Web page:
I'd say encourage your daughter to write. For herself, but also maybe for the school magazine etc. Do not encourage her to sub to agentt until she s ready, until her work is not just good for her age, but good, and when she can deal with the inevitable 'No' without thinking that the agent is rejecting her rather than just the MS. And tbh, we all have our moments with that little tear inducer no mater how old we are.

Good luck to your daughter.

Bukarella
04-21-2009, 02:25 AM
I think your daughter is lucky to have you.

I also believe any profession can have people that are nice and people that are not nice. Aside from the harsh comments you can find here, I read the comments that Stephen King made about Meyer, and found it unprofessional on his part to speak in those terms about a colleague.

All that set aside, if your daughter has the gift and inclination to write, then please don't let ignorance and rudeness of others stop her. She should look for community of writers, and this place is wonderful. She should come here with an open mind and be open to critique and information posted here. I've been here only a week, and I already feel the value that such community provides to a beginner writer. It won't hurt to build up a thick skin in this business anyway. I posted a section of my writing here, and the feedback is honest and helpful, even it's not "wow, what a great writer you are!"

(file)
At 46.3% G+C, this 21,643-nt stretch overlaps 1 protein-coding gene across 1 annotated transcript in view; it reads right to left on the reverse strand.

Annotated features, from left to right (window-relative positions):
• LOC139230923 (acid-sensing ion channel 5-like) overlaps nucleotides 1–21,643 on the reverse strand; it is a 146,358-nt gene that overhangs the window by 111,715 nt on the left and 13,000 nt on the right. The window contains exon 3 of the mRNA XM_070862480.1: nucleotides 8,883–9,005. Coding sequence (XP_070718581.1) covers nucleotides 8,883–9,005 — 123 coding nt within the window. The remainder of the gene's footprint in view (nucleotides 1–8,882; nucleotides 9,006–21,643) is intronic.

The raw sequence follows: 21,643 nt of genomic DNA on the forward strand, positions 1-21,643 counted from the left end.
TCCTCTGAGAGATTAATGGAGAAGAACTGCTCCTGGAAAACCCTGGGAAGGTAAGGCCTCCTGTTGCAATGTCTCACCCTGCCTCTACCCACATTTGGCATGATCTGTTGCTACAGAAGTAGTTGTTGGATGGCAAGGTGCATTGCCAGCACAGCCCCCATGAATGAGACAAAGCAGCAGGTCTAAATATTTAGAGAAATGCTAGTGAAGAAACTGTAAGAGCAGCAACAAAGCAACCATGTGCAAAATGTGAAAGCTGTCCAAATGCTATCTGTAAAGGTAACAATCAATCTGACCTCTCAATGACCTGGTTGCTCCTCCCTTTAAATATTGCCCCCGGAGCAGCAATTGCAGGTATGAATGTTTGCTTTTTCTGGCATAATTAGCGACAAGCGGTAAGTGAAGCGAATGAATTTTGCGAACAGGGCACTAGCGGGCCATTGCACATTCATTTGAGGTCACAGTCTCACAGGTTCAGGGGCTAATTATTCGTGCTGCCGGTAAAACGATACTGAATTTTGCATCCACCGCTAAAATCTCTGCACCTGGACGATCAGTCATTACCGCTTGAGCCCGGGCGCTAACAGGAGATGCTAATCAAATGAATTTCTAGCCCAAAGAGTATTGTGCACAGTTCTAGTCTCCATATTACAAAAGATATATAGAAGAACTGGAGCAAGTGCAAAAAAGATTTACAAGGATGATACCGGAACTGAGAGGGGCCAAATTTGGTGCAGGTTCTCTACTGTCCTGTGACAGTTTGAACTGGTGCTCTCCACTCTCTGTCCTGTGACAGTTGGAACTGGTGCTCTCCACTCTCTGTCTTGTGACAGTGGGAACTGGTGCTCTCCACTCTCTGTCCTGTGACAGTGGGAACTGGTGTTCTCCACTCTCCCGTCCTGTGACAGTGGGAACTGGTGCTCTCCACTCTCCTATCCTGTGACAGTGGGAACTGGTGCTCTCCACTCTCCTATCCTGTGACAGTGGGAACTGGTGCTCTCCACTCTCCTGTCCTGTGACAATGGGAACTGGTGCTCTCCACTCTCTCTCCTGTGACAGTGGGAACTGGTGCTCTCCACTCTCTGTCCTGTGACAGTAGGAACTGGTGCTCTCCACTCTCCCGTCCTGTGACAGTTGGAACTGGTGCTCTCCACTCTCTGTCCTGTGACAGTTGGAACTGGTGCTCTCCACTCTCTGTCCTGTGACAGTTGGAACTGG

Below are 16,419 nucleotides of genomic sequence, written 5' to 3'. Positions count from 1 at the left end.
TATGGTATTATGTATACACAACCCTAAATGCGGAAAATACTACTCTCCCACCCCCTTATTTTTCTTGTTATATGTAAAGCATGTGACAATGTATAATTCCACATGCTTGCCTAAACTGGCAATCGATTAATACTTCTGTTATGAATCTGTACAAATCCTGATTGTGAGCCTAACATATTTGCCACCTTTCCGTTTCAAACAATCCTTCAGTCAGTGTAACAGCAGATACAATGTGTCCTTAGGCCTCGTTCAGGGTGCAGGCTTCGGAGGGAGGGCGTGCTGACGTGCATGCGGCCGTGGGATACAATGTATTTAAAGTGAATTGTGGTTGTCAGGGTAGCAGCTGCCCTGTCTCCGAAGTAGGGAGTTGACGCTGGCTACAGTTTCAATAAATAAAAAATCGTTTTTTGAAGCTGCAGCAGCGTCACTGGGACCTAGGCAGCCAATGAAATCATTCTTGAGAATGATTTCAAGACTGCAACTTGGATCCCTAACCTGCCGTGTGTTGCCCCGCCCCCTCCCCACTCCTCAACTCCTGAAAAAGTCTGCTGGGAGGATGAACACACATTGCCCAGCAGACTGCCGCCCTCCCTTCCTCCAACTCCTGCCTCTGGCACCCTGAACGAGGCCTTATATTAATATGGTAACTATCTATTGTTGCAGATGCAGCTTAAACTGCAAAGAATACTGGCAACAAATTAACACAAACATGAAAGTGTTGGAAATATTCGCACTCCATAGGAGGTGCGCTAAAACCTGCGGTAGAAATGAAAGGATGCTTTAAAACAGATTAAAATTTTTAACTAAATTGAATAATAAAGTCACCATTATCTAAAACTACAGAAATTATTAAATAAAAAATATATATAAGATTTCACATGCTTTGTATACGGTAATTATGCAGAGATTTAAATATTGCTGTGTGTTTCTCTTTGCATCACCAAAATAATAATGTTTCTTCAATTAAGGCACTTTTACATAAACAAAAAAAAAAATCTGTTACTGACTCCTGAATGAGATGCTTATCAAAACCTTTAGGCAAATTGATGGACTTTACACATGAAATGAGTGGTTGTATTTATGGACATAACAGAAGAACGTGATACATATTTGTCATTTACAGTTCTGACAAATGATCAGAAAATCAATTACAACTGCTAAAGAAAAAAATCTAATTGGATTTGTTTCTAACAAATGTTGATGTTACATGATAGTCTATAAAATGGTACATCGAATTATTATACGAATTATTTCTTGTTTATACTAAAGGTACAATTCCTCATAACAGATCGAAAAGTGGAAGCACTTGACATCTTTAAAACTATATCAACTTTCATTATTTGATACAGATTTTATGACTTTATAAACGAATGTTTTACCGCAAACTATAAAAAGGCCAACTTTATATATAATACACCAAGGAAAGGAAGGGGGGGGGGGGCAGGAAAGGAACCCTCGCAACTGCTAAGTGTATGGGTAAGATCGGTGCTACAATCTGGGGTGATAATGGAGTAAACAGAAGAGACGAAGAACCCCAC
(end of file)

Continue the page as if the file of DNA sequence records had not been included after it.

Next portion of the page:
This is a good place. This is a helpful place.

Shadow Paetz
04-21-2009, 02:31 AM
Hello and welcome. :D I had to answer this, because I had a mother who was not very encouraging. She continually said I couldn't handle the rejection that a writer always receives. I believed her. I gave up on writing before I began, and didn't pick it up again in any serious manner until after I'd had children, myself.

My mother was wrong. If I'd have kept with it, who knows how far along I could be in a writing career at this point? Ten years of being miserable and not understanding why could have been a learning time. Instead, I worked doing telemarketing for crying out loud. Talk about handling rejection. I did customer service for a large company. I wrote short stories just to amuse my kids. I wrote novels just to keep myself sane, but I never tried to learn how to write well enough to publish.